Stroke after transcatheter aortic valve replacement (TAVR) occurs with an incidence of 4–11% and is a particularly devastating adverse event associated with the procedure. Several cerebral protection devices (CPD) have been developed to prevent cerebrovascular events during TAVR. While most studies have shown CPD to be associated with decreased number and volume of lesions on diffusion weighted magnetic resonance imaging, the clinical benefit of these devices remains uncertain.
We aimed to use meta-analysis techniques to study the clinical safety and efficacy of these CPD in prospective randomized and non-randomized studies. Data was summarized as Mantel-Haenszel relative risk (RR) and 95% confidence intervals (CI). We used the Higgins' I 2 statistic to evaluate heterogeneity.
We found no evidence of difference between patients with and without CPD [RR 0.70 (95% CI 0.40–1.21)] for the primary composite outcome of stroke and mortality at 30 days. The two groups were also comparable in peri-procedural strokes [RR 0.53 (95% CI 0.27–1.07)], stroke at 30 days [RR 0.69(95% CI 0.38–1.26)], mortality [RR 0.59 (95% CI 0.22–1.59) at 30 days, AKI [RR 0.68(95% CI 0.28–1.62)], major bleeding [RR 0.56 (95% CI 0.26–1.18)], life threating bleeding [0.54 (95% CI 0.19–1.53)] and major vascular complications [RR 0.80 (95% CI 0.52–1.24)]. The risk of strokes within the first week of TAVR was significantly lower in the CPD group [0.56(95% CI 0.33–0.96)].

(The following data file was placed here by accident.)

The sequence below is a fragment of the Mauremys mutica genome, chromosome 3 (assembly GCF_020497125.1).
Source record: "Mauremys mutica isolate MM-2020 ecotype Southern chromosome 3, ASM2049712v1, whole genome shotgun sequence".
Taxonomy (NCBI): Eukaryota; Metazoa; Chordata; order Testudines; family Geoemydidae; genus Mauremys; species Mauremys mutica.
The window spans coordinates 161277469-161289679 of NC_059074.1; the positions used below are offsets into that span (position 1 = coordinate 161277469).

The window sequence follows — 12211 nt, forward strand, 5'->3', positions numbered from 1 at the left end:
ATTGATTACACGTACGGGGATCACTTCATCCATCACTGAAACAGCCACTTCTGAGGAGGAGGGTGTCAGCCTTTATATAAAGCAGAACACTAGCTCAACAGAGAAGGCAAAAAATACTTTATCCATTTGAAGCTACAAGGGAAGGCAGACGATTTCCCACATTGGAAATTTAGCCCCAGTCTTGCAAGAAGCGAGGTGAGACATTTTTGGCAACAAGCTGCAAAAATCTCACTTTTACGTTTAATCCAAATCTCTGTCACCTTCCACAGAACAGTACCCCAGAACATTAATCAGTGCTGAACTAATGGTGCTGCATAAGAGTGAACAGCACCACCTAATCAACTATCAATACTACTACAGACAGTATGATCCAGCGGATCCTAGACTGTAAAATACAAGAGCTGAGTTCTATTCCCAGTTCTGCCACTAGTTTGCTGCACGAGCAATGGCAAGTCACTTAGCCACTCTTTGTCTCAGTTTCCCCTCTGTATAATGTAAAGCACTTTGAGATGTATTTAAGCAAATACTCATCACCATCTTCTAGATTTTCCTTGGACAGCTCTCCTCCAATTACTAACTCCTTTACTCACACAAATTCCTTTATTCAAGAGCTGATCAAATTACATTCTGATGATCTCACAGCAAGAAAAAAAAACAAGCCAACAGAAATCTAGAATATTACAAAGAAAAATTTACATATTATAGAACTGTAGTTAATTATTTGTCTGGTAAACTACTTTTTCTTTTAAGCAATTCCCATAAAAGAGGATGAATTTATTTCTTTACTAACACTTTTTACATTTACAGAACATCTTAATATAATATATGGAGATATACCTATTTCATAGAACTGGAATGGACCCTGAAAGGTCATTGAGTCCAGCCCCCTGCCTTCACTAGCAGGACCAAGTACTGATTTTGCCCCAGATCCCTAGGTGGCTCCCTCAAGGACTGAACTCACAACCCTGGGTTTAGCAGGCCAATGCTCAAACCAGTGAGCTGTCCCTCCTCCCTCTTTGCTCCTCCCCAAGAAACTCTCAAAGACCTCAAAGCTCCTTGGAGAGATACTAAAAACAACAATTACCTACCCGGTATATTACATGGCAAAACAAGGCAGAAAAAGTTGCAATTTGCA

CPD are associated with a decreased incidence of strokes within 1 week of follow-up without showing any evidence of increased risk of other peri-procedural adverse events.
Cardiovascular Revascularization Medicine, 2018-10-01, Volume 19, Issue 7, Pages 785-791, Copyright © 2018 Elsevier Inc.